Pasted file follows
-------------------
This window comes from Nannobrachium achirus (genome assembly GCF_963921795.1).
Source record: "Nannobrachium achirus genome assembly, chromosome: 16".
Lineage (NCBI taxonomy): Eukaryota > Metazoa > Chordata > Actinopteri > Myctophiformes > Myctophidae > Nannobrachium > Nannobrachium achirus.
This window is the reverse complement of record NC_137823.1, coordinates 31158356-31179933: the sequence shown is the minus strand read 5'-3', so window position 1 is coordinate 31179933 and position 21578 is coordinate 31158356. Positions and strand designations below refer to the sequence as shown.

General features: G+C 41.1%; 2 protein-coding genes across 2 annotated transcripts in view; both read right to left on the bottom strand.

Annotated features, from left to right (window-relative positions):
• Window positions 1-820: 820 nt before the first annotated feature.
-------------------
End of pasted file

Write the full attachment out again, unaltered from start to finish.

This window comes from Nannobrachium achirus (genome assembly GCF_963921795.1).
Source record: "Nannobrachium achirus genome assembly, chromosome: 16".
Lineage (NCBI taxonomy): Eukaryota > Metazoa > Chordata > Actinopteri > Myctophiformes > Myctophidae > Nannobrachium > Nannobrachium achirus.
This window is the reverse complement of record NC_137823.1, coordinates 31158356-31179933: the sequence shown is the minus strand read 5'-3', so window position 1 is coordinate 31179933 and position 21578 is coordinate 31158356. Positions and strand designations below refer to the sequence as shown.

General features: G+C 41.1%; 2 protein-coding genes across 2 annotated transcripts in view; both read right to left on the bottom strand.

Annotated features, from left to right (window-relative positions):
• Window positions 1-820: 820 nt before the first annotated feature.